Have you seen these films?
They are both really good and creepy in their own way but what I find so fascinating about them is that they are brilliant examples of social film history.
Because essentially the story is the same; deranged ex-con Max Cady is hell bent on revenge so he stalks and terrorises the family of the lawyer who sent him to prison, Sam Bowden, particularly taking a fancy to Bowden's daughter. What makes the difference is the 29 years of social change between them.
The original Cape Fear features Gregory Peck (whose production company had bought the rights to the film), as Sam Bowden with Robert Mitchum playing the bad guy Cady. I'd never thought of Robert Mitchum as creepy until I saw this film, he sets about destroying the Bowden's piece of mind with such calm and precision, it's quite subdued terror. However, creepy Cady aside, upon its release in America it got poor reviews and audiences. Nobody liked it much.
But it was when the movie tried to come to England that the controversy started. The British Board of Film Classification (BBFC) were horrified with the film and insisted on so many cuts and so much censorship that it drove (British) director J. Lee Thompson to the point where he could no longer deal with them. Peck instead had to come to England and smooth things over with the board and he agree to over six minutes worth of cuts to make the film agreeable to film audiences.
Even so, with the 'agreeable' cuts, the film was also greeted in the UK with derision, audiences and critics alike just plain did not like it.
Was it the subject matter? I think maybe the story was a little beyond what was acceptable in the early 1960s. This appears to be what bothered the BBFC, they were concerned that Cady's sexual designs were on Bowden's daughter, who was scripted as 12 years old in the 1962 version, and not his wife. I wonder if it would have been more acceptable had he been sexually interested in Bowden's wife instead...probably.
Move forward 29 years and the 1991 version of Cape Fear has Robert de Niro as Max Cady and Martin Scorsese directing, and boy do they turn the film into quite something else. All the dark malevolence that the 1960s audience had to be protected from is unleashed in this bad boy. De Niro is absolutely terrifying, I remember going to watch this at the cinema way on back in 1991 and being so petrified I couldn't sleep!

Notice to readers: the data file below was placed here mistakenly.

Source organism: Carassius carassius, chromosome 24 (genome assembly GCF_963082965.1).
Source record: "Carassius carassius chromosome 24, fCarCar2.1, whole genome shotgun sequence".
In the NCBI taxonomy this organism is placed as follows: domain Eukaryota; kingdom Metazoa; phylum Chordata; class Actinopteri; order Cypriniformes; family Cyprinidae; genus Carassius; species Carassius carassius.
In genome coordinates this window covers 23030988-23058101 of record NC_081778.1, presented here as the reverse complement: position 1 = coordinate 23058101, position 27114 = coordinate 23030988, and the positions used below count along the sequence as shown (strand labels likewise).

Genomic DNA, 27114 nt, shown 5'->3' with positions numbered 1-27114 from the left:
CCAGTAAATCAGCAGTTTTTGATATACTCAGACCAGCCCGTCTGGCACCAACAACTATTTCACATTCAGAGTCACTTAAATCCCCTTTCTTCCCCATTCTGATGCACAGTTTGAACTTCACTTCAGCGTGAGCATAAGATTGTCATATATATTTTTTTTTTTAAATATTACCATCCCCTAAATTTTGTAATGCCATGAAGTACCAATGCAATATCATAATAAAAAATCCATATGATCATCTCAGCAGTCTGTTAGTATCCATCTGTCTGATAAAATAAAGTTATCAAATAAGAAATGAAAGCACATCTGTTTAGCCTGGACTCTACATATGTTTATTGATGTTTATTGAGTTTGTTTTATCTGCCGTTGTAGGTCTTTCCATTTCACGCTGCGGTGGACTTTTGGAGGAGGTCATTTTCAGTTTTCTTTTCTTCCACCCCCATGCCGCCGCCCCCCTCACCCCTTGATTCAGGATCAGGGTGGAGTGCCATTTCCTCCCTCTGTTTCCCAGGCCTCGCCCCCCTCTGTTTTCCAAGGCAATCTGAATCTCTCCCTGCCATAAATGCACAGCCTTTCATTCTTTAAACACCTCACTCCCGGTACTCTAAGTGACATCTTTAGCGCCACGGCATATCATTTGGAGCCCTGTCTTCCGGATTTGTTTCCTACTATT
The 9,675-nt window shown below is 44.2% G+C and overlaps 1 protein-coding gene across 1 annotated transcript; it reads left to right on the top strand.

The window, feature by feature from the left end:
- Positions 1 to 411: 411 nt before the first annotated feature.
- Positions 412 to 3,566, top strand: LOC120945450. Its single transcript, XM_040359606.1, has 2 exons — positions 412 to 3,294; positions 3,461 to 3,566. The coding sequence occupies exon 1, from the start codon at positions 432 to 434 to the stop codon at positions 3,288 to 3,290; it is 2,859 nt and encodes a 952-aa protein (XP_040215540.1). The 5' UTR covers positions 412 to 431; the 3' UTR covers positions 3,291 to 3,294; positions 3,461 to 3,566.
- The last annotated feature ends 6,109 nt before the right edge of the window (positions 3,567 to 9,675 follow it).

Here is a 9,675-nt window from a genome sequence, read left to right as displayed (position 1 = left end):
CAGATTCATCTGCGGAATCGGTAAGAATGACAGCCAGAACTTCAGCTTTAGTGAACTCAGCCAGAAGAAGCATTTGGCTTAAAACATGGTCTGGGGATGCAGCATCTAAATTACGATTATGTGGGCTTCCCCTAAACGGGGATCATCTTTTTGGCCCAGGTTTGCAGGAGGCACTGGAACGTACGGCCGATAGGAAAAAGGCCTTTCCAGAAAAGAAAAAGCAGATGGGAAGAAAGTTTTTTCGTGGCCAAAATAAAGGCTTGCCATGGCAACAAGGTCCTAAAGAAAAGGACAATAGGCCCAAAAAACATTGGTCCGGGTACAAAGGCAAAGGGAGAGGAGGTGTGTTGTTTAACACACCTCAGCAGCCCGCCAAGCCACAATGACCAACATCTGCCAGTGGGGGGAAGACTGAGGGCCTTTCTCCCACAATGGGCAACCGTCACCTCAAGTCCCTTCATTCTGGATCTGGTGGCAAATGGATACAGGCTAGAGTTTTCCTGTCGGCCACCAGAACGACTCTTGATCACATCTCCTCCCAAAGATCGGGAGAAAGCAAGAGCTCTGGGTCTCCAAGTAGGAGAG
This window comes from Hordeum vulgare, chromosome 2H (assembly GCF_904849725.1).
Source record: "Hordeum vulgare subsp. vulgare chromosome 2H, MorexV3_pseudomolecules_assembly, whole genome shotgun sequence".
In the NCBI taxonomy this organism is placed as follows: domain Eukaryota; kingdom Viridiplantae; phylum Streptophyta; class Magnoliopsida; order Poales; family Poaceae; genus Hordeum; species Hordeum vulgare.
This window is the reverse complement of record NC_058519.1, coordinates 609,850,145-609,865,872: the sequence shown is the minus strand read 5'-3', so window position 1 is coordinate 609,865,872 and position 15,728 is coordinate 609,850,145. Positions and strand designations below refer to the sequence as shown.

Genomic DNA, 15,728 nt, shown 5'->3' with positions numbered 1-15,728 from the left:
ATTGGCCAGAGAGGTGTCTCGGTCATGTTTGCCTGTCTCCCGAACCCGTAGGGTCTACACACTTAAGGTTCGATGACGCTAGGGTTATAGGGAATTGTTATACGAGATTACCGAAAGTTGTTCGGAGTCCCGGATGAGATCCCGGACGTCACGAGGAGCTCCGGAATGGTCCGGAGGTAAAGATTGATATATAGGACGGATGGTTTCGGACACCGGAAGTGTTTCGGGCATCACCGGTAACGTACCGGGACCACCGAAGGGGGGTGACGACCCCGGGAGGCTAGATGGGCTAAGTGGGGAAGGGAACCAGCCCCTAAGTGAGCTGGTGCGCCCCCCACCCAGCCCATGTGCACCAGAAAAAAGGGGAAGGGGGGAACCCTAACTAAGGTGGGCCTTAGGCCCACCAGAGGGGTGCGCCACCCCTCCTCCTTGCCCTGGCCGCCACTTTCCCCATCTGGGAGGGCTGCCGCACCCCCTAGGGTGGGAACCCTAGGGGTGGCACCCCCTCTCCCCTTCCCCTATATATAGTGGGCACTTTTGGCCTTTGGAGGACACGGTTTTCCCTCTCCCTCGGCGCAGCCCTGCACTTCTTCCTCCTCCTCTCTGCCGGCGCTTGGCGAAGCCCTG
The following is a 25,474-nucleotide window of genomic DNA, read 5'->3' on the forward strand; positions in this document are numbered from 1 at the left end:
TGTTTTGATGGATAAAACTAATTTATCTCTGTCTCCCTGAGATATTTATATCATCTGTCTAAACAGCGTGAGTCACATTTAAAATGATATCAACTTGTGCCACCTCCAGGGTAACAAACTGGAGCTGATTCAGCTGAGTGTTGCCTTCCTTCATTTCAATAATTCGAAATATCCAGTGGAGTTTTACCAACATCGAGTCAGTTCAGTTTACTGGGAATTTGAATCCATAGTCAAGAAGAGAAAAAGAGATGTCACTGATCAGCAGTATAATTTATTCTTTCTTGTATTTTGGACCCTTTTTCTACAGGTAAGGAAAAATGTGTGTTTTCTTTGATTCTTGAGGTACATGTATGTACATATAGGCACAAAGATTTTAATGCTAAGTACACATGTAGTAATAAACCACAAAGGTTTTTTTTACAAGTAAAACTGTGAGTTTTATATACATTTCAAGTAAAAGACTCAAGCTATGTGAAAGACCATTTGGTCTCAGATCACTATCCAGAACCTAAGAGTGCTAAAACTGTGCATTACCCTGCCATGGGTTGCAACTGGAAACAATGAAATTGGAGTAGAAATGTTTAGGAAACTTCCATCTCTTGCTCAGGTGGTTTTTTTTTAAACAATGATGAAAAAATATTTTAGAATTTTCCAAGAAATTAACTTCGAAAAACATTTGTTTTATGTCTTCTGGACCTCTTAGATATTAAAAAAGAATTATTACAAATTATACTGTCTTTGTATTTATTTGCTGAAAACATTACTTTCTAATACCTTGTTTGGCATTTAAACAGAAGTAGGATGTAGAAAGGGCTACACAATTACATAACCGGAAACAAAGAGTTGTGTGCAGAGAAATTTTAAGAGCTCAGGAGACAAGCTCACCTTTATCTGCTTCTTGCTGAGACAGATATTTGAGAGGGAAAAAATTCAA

Not only is the devil, in the form of Cady, unleashed but a myriad of social changes are evident in this version. You go from having a tight knit and twee Bowden family in 1962 to a fractured and broken one in 1991.
Nick Nolte and Jessica Lange seethe at each other across the screen, he's shagging around and their daughter, who is now scripted as a precocious 14 year old is played by the amazing Juliette Lewis, who quite frankly steals the whole darn show.
She is brilliant as the disaffected daughter who is almost complicit in Cady's revenge. She enjoys the attention she receives from Cady, probably because she get none at home, and nobody, just nobody could forget the sucking finger scene in the school theatre - CREEP-A-RAMA!
As to which film is the better, I could not say. When the 1991 version was released, a special edition 1962 version was re-issued with all the cuts reinstated and this has since gone on to become a bit of a cult classic.
I like them both, they each have their merits and faults. It makes for a good movie night though; get them both in, grab some popcorn and a pillow (for hiding behind you fools!!) and enjoy.